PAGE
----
Hatakeyama, Shingo; Sugihara, Kazuhiro; Shibata, Toshiaki K; Nakayama, Jun; Akama, Tomoya O; Tamura, Naoaki; Wong, Shuk-Man; Bobkov, Andrey A; Takano, Yutaka; Ohyama, Chikara; Fukuda, Minoru; Fukuda, Michiko N

2011-11-23

379

The targeted delivery of multicomponent cargos to cancer cells by nanoporous particle-supported lipid bilayers  

NASA Astrophysics Data System (ADS)

Encapsulation of drugs within nanocarriers that selectively target malignant cells promises to mitigate side effects of conventional chemotherapy and to enable delivery of the unique drug combinations needed for personalized medicine. To realize this potential, however, targeted nanocarriers must simultaneously overcome multiple challenges, including specificity, stability and a high capacity for disparate cargos. Here we report porous nanoparticle-supported lipid bilayers (protocells) that synergistically combine properties of liposomes and nanoporous particles. Protocells modified with a targeting peptide that binds to human hepatocellular carcinoma exhibit a 10,000-fold greater affinity for human hepatocellular carcinoma than for hepatocytes, endothelial cells or immune cells. Furthermore, protocells can be loaded with combinations of therapeutic (drugs, small interfering RNA and toxins) and diagnostic (quantum dots) agents and modified to promote endosomal escape and nuclear accumulation of selected cargos. The enormous capacity of the high-surface-area nanoporous core combined with the enhanced targeting efficacy enabled by the fluid supported lipid bilayer enable a single protocell loaded with a drug cocktail to kill a drug-resistant human hepatocellular carcinoma cell, representing a 106-fold improvement over comparable liposomes.

Ashley, Carlee E.; Carnes, Eric C.; Phillips, Genevieve K.; Padilla, David; Durfee, Paul N.; Brown, Page A.; Hanna, Tracey N.; Liu, Juewen; Phillips, Brandy; Carter, Mark B.; Carroll, Nick J.; Jiang, Xingmao; Dunphy, Darren R.; Willman, Cheryl L.; Petsev, Dimiter N.; Evans, Deborah G.; Parikh, Atul N.; Chackerian, Bryce; Wharton, Walker; Peabody, David S.; Brinker, C. Jeffrey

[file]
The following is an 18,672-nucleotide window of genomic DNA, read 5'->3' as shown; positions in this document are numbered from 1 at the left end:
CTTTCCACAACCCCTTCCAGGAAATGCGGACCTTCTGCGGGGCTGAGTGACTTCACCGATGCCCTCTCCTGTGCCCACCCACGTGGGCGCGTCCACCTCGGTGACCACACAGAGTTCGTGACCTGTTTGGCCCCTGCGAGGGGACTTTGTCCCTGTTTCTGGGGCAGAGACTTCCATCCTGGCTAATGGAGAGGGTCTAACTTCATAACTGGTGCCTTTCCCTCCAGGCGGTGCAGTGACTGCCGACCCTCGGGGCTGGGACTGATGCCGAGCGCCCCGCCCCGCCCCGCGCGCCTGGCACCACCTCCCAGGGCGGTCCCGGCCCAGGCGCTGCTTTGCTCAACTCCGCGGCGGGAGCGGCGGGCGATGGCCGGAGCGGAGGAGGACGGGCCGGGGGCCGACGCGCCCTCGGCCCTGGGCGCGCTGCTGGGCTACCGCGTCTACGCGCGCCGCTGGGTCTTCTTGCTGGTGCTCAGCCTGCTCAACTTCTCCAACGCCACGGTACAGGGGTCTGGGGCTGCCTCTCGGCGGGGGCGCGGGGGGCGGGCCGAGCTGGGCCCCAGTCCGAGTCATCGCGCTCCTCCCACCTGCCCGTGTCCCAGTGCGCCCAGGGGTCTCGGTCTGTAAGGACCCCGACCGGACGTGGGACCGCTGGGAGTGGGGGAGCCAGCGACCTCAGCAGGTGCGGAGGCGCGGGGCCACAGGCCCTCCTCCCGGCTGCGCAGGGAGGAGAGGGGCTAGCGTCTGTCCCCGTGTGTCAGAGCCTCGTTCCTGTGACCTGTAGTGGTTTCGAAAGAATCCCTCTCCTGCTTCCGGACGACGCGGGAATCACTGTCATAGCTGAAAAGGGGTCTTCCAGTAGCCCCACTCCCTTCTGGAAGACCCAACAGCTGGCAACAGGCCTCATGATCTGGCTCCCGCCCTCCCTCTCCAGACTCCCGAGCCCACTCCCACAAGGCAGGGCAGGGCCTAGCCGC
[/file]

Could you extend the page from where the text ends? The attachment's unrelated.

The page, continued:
2011-05-01

380

In vivo tumor targeting and image-guided drug delivery with antibody-conjugated, radiolabeled mesoporous silica nanoparticles.  

PubMed

Since the first use of biocompatible mesoporous silica (mSiO2) nanoparticles as drug delivery vehicles, in vivo tumor targeted imaging and enhanced anticancer drug delivery has remained a major challenge. In this work, we describe the development of functionalized mSiO2 nanoparticles for actively targeted positron emission tomography (PET) imaging and drug delivery in 4T1 murine breast tumor-bearing mice. Our structural design involves the synthesis, surface functionalization with thiol groups, PEGylation, TRC105 antibody (specific for CD105/endoglin) conjugation, and (64)Cu-labeling of uniform 80 nm sized mSiO2 nanoparticles. Systematic in vivo tumor targeting studies clearly demonstrated that (64)Cu-NOTA-mSiO2-PEG-TRC105 could accumulate prominently at the 4T1 tumor site via both the enhanced permeability and retention effect and TRC105-mediated binding to tumor vasculature CD105. As a proof-of-concept, we also demonstrated successful enhanced tumor targeted delivery of doxorubicin (DOX) in 4T1 tumor-bearing mice after intravenous injection of DOX-loaded NOTA-mSiO2-PEG-TRC105, which holds great potential for future image-guided drug delivery and targeted cancer therapy. PMID:24083623